Time frames for this information exchange shall be within 30 calendar days of initial assessment; annually if concurrent care continues for more than twelve (12) months, or more frequently if the member's clinical condition or treatment changes significantly and within seven (7) calendar days of medication change. The guidelines are supported by New York State Mental Health Law, New York State Public Health Law, Centers for Medicare & Medicaid Services (CMS) standards, and the National Committee for Quality Assurance (NCQA) Standards for Accreditation and HIPAA regulations.

Those affected by the policy are primary care practitioners, specialists and pertinent ancillary practitioners, health care and home care facilities, surgical, laboratory, and diagnostic centers.

The guidelines are as follows:

Minimum Information to be exchanged:

Primary Care:  

The primary care practitioner is required to provide the specialist with pertinent medical information. This should include but is not limited to:

  • Office notes
  • Discharge summaries
  • A formal letter summarizing medical history
  • Diagnostic test reports
  • Other pertinent consult reports and information
     

Specialist:

The specialist is required to provide the member's pertinent medical information to the primary care practitioner, in order to promote optimal coordination of care, regardless of the member's referral method. This should include but is not limited to:

  • Diagnosis
  • Consultation report or treatment notes
  • Diagnostic reports
  • Plan of treatment
  • Medications prescribed or medication changes
  • Other pertinent consult reports and information
  • Concurrent care management reports when applicable
     

Facility (including Urgent Care Centers):

Facilities involved in the member's care are required to provide the primary care practitioner with the following:

  • Discharge summaries (within 24 hours of facility discharge)
  • Diagnostic reports
  • Emergency room summaries/reports/notes
  • Concurrent care management reports (homecare, skilled, rehab, etc.)

 

Behavioral Health Specialists:

Exchange of information may be to another behavioral health practitioner and/or the member’s primary care practitioner with an appropriate signed consent from the member. This includes but is not limited to:

  • Diagnosis
  • Medications prescribed or medication changes
  • Any significant risk status or issues
  • Stress related factors
  • Treatment recommendations
  • Frequency of treatment
  • Significant coordination of care issues/medical compliance issues

Medical Record Transfer Policy for Primary Care/Specialists

This record transfer policy ensures that members receive timely continuity of care when changing primary care and/or specialist provider. The guidelines are as follows:

The policy is followed when the:

  • Primary care/specialist/behavioral health practitioner leaves the network.
  • Primary care/specialist/behavioral health practitioner retires or leaves a practice.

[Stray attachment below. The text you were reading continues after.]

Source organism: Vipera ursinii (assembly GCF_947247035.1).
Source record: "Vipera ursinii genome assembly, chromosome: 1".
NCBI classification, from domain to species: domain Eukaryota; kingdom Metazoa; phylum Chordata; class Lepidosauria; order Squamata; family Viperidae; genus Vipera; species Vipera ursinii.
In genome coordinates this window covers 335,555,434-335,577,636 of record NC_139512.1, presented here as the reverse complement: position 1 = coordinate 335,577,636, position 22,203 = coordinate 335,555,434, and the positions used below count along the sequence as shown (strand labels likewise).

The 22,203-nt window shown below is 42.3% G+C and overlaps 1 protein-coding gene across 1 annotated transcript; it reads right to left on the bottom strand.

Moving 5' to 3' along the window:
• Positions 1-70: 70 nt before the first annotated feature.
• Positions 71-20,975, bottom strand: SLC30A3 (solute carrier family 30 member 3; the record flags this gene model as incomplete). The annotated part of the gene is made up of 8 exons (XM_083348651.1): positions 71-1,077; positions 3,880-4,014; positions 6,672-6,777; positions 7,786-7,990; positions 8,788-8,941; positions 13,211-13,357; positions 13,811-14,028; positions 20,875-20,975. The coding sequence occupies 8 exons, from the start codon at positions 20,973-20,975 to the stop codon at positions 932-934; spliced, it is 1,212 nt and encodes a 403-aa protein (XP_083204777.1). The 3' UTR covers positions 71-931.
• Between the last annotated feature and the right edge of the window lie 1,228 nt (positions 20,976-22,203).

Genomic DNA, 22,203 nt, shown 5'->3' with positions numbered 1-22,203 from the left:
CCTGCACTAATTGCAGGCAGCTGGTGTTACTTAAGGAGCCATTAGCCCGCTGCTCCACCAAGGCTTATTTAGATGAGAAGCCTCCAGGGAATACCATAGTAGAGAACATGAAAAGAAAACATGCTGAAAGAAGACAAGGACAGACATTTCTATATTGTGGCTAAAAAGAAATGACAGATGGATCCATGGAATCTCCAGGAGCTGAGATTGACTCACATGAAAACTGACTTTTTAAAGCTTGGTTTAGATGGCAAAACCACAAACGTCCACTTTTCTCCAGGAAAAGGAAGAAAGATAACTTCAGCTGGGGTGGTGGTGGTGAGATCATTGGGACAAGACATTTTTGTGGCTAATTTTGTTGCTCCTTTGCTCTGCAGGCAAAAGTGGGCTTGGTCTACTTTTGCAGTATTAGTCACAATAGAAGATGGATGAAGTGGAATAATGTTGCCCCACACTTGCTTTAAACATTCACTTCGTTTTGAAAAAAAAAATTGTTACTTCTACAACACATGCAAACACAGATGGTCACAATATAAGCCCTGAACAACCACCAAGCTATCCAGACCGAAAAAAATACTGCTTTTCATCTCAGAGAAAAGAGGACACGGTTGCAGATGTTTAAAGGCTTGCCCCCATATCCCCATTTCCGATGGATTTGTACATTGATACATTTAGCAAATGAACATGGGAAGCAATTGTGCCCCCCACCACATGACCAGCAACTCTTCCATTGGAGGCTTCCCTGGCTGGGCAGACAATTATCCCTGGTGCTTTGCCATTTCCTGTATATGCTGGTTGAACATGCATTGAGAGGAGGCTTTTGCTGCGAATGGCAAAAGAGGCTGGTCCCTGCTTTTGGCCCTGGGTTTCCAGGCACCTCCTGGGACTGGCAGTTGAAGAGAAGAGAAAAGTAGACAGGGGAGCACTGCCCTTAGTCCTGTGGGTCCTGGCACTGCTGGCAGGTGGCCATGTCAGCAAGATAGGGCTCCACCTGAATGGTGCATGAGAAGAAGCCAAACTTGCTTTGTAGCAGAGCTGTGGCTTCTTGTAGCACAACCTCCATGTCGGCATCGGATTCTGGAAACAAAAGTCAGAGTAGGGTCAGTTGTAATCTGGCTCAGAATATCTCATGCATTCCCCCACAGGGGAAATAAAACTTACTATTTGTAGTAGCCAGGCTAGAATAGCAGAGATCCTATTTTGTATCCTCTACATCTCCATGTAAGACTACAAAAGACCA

• When a member makes a change to another primary care/specialist/behavioral health practitioner.

Procedure:

  • The member must sign a HIPAA-approved medical record release to transfer the record to another physician.
  • The primary care/specialist/behavioral health practitioner must provide to the member the provider’s office policy for the release of medical records and, if applicable and permitted by law, what the cost is to the patient.
  • The primary care/specialist/behavioral health practitioner is required to send the medical record to the new primary care/specialist/behavioral health practitioner within ten (10) business days of the release. Medical record transfers will be processed more quickly if the member’s medical condition warrants it.

Note: Charging a member for the copying of their medical record is subject to the restrictions contained of Section 17 of New York’s Public Health Law. Any charge, if permissible, must be reasonable and cannot exceed $.75 per page per New York State Law. Moreover, a member cannot be charged for records requested to support an application, claim or appeal for any government benefit or program. A member cannot be denied access to their medical record information solely because he/she is unable to pay.

Medical Record Retention Policy

All participating, practitioners and facilities, including behavioral health practitioners are required to maintain medical and billing records on all covered persons receiving covered services in accordance with the terms and conditions of the participating practitioner’s/facility’s participation agreement, including but not limited to the terms below.

Procedure:

  1. The medical record includes but is not limited to:
    1. History and physicals
    2. Demographics
    3. Allergies and adverse reactions
    4. Reports from referring practitioners
    5. Current medication list/medication orders/reconciliation
    6. Discharge summaries
    7. Records of emergency care, hospital care and medical procedures
    8. Diagnostic reporting/preventive services and risk screening
    9. Telephone logs
    10. Progress records (documentation of clinical findings and evaluation for each visit)
    11. Office notes
    12. Flow sheets/problem lists
    13. Immunization documentation
    14. Advance directives
  2. The medical record and personally identifiable health information is confidential as applicable to state and federal laws regarding confidentiality of medical records, including without limitation, the Health Insurance Portability & Accountability Act (HIPAA) of 1996.
  3. Records shall be maintained in accordance with prudent record keeping procedures and as required by practice standards and law.